Bussing it to a North Africa beach.

After our epic adventure camping in the desert with nomads and camels, we bussed it to the Moroccan-Atlantic Coast. I had wanted to camp in the Sahara and my friend, after a heavy debate and compromise, booked a three day tour with some other foreigners. Even though it was not generally my style, it turned out to be a fantastic trip! That was my dream. It was J.’s dream to spend some time on the beach. So, in the spirit of our compromise, I got him to the beach… my way.

After our evening arrival to Marrakech, we found ourselves standing on the street corner without plans. I hiked my pack up onto my back and plunged back into the old market night life in search of, an assumed, numerous guest houses lining the square. It was easy to find a guest house in the very building of our previous café. Like most guest houses in places I travel, it only cost a few dollars and we spent the evening with market food and the sounds and smells of Morocco below us.

The next morning we petitioned our waiter at the café on the best way to get to the beach and which beach was the best to get to. Thus we found ourselves with a slip of paper to hand over to a taxi driver who them dropped us off at the bus station. We were accosted by those who would sell us tickets and easily found ourselves led to a bus leaving for the city of Agadir within five minutes of our own arrival.

We overtipped the two men that got us to the bus and the man that put our luggage under it. My friend was terrible at encouraging this type of behavior, but as we didn’t have time for me to make my normal arguments and deals, we paid and boarded the local bus.

After a rather boring trip, we arrived at the coast. Because we were the only foreigners on the bus, a plight I find myself in regularly, we had to navigate by following everybody else. When the bus stopped for food and prayer, we hurriedly got our food and then watched for the masses to return to the bus so that we could return with them.

The same went for exiting the bus at the end of the trip, which found us rather far from the city center and our chosen Lonely Planet hotel. This time I got to haggle! And we got in a shoddy cab by a driver who claimed in Arabic (through interpretation by another in French) to know where he was going and didn’t. Ended up at the wrong hotel, one that was FAR more expensive then the $30 we had planned on spending. In the cab-driver’s defense, it did have one word that was the same as our chosen resting place.

After another short cab ride by a much better cab-driver, who conveniently spoke English, we found ourselves where we wanted to be.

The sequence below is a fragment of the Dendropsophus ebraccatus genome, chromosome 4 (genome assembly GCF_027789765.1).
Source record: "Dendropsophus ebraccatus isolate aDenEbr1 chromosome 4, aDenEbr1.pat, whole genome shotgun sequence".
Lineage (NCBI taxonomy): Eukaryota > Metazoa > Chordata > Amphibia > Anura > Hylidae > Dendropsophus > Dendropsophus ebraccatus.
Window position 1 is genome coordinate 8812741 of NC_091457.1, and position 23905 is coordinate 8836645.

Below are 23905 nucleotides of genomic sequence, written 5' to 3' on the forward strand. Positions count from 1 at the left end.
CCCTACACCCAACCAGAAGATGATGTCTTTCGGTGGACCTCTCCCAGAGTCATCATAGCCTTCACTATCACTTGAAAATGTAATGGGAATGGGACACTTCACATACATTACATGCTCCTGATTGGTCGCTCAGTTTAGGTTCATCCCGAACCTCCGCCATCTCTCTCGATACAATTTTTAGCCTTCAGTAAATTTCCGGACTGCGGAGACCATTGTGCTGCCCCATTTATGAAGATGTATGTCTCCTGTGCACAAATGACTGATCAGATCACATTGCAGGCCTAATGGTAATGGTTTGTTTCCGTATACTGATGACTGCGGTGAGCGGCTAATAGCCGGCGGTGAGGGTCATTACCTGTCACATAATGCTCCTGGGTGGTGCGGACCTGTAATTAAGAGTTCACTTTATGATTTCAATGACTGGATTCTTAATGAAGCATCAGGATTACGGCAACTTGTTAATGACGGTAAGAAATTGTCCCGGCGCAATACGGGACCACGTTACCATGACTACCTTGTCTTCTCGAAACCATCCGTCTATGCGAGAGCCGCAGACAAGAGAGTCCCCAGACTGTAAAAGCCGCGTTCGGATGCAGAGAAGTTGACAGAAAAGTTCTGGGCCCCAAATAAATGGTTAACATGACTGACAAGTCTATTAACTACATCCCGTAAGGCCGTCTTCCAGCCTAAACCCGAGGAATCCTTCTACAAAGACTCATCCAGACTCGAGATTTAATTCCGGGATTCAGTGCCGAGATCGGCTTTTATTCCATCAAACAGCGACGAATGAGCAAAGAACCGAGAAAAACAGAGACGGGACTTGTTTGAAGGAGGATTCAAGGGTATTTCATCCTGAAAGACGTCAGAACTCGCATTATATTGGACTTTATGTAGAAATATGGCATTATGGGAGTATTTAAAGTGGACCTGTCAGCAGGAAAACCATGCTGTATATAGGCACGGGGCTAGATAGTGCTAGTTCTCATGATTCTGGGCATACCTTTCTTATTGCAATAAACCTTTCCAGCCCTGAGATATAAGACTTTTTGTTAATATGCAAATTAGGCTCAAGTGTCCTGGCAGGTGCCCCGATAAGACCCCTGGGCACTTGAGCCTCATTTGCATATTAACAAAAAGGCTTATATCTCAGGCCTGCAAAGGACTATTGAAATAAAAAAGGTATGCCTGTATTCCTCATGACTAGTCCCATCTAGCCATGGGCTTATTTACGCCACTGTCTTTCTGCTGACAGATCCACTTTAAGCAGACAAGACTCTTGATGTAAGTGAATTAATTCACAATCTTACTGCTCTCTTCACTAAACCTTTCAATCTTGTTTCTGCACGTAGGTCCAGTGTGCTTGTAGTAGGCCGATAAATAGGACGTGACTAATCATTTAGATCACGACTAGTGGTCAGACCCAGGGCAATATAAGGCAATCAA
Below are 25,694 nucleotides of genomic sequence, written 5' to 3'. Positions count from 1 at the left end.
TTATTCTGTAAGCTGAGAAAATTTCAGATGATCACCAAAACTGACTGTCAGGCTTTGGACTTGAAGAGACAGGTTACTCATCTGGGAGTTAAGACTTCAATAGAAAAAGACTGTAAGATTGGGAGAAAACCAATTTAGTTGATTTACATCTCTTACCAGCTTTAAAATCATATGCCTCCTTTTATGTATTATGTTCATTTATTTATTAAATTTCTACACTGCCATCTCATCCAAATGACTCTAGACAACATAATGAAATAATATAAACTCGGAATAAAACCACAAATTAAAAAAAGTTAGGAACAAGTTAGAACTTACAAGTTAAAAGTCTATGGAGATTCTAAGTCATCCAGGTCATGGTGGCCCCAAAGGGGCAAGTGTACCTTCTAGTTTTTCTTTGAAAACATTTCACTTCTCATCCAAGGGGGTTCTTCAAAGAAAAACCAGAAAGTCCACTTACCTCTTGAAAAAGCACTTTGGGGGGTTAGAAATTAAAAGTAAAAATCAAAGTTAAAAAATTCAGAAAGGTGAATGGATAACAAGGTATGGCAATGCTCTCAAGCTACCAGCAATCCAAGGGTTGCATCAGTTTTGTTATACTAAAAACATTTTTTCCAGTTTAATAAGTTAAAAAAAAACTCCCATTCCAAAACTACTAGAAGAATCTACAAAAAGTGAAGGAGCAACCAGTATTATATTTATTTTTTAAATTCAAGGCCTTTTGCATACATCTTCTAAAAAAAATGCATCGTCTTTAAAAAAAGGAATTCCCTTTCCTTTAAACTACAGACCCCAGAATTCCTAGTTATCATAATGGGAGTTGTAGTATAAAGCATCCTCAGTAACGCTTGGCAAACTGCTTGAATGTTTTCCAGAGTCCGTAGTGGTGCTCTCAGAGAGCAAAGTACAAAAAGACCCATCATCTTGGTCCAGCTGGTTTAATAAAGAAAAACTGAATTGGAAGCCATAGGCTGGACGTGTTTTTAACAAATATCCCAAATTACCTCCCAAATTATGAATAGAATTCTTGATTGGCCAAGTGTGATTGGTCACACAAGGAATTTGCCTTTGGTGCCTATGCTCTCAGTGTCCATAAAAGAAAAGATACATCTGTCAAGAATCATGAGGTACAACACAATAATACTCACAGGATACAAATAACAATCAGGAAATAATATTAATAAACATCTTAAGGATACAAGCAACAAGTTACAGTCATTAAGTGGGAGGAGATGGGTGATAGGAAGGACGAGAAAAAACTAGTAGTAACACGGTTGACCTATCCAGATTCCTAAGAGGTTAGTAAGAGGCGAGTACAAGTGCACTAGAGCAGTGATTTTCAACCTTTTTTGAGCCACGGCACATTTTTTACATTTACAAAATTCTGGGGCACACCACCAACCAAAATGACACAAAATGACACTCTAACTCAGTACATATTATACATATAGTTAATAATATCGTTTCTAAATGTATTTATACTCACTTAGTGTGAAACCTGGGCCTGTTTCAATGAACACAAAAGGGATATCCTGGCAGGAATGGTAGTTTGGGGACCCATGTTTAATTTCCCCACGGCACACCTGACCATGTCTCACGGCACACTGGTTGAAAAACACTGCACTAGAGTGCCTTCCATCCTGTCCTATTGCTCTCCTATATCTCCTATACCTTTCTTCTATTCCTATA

Evening was approaching quickly now and my friend had desired to see the beach at sunset. So we hurried through the streets toward the west. Barred by condominiums and fences, we were getting frustrated and the sun was sinking ever lower. Had we known the way already, it would have taken us only five minutes. Instead, it was more like twenty.

We missed the sun. But the beach was still warm and the sand still soft. We took off our shoes and ran to the waters of the Atlantic. Feeling adventured out for the day, we ate at a beach-side McDonald’s. Walked a little down the beach discussing, rather unrelatedly, computer science, and then returned to our room for much needed sleep.

We woke for a tour of the city, arranged with our second cab-driver the night before.

Agadir had been hit by a devastating earthquake a few years before. It was a very modern city with tourism in mind in it’s rebuilding. We were taken to the harbor and driven right up to huge fishing vessels. Driven to the top of the city to overlook the cove. And after viewing some Mosques and boutiques (where percentage was given to those cab-driver’s who brought tourists), we ended up at a fabulous souk where we did the mass of our gift shopping.

Unlike the old market in Marrakech with it’s overpriced, shoddy goods that forced tourists to negotiate, the products at this more modern, multi-story souk were pre-priced and reasonable. And they were furthermore of fantastic quality! One woman was assigned to us who spoke English very well. She went through the entire store with us. Helped me try on a beautiful Moroccan woman’s shirt, listened to our requests and the descriptions of our friends/family for whom we were shopping. She even made fun with me when my friend was looking at yet another carpet. Cross-cultural gender-jokes are fun!

After our shopping spree we strolled down the boardwalk and had ourselves some more fantastic Moroccan food.

The next morning we hailed a taxi to take us to the down-town bus station and started on our way, once again, to Marrakech. At the bus station, though, we were recommended to another cab-driver who was going back to Marrakech, where he lived, for the same price as the bus ticket. With another local man and a young female student who spoke some English, we taxied all the way back to Marrakech. A much shorter trip and another new way to travel.

After one more trip to and a few more hours at our old-market café, we took a taxi to the airport for our evening flight to Manchester. A flight that was delayed until midnight and put us in Manchester in the wee-hours of the morning.

All-in-all, Morocco was an amazing destination. A place that I would revisit in a heart-beat given the opportunity. But, like all my other trips, there are other places to see in this world. So unless it is a specific person or opportunity that takes me there, I will spend my resources traveling to new places and to new adventures.


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